UK Intelligence Services behind Litvinenko poisoning, believes FSS
London, Dec 5 (UNI) Russia's Federal Security Service (FSS) believe that the poisoning of former Russian spy Alexander Litvinenko was authorised by the Intelligence services in Britain.
According to a report in The Times, security sources said the FSB orchestrated a ''highly sophisticated plot'' and was likely to have used some of its former agents to carry out the operation on the streets of London.
''We know how the FSB operates abroad and, based on the circumstances behind the death of Mr Litvinenko, the FSB has to be the prime suspect,'' a source has been quoted as saying.
Reportedly, the involvement of a former FSB officer made it easier to lure Litvinenko to meet at various locations and thereby helped to distance its bosses in Kremlin from being directly implicated in the plot.
Moreover, Intelligence officials said only FSB agents would have been able to obtain sufficient amounts of Polonium-210, the substance used to kill Litvinenko.
MI5 and MI6 are working closely with Scotland Yard on the investigations. A senior police source told The Times that the method used to kill the 43-year-old dissident was intended to send a message to his friends and allies.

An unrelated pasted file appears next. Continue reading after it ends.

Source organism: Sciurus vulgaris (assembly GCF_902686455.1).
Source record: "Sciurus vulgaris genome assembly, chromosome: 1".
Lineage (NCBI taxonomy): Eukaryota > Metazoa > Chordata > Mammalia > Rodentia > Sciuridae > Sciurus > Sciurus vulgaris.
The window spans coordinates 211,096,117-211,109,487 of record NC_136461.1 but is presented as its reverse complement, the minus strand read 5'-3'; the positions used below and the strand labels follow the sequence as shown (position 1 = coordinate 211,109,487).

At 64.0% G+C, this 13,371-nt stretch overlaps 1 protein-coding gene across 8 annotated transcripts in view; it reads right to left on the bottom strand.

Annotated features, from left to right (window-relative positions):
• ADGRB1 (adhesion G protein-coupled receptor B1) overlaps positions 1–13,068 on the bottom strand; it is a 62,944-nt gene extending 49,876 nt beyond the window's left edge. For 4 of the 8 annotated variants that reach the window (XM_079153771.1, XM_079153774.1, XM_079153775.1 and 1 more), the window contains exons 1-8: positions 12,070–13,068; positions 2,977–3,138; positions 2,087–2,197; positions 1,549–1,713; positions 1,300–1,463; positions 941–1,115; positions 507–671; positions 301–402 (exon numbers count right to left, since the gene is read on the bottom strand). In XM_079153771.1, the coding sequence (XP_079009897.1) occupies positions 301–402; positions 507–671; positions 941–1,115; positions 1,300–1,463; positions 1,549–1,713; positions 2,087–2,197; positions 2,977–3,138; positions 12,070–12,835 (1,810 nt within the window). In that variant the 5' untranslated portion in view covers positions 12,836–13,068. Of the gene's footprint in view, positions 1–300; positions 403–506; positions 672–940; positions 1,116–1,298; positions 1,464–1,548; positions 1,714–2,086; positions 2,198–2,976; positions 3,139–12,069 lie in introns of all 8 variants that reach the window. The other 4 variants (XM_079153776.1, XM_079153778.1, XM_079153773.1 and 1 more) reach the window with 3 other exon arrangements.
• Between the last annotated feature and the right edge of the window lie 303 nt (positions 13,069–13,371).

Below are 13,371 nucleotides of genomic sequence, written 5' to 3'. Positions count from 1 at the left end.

He said, ''The sheer organisation involved could only have been managed by professionals adept at operating internationally.'' Meanwhile, nine Scotland Yard detectives are now in Moscow, to question a number of well-connected businessmen, despite a warning yesterday from Sergei Lavrov, the Russian Foreign Minister, that speculation over the poisoning is straining relations between the two nations.
But British ministers insist that diplomatic sensitivities would not be allowed to obstruct the scope of the investigation.
British Home Secretary John Reid, who was also present in Brussels briefing on the Litvinenko affair said ''The police will follow the evidence wherever it goes.'' However, the British investigating team was willing t to question Andrei Lugovoy, a former FSB agent, who apparently made three visits to London in the fortnight before Litvinenko fell ill'.
Mr Lugovoy, in this regard, told The Times that he and two other business associates, Dmitri Kovtun and Vyacheslav Sokolenko, were ready to meet the British detectives.
Meanwhile, Intelligence officials believe that a sizeable team was sent from Moscow to smuggle radioactive Polonium-210 into Britain in order to shadow Mr Litvinenko.
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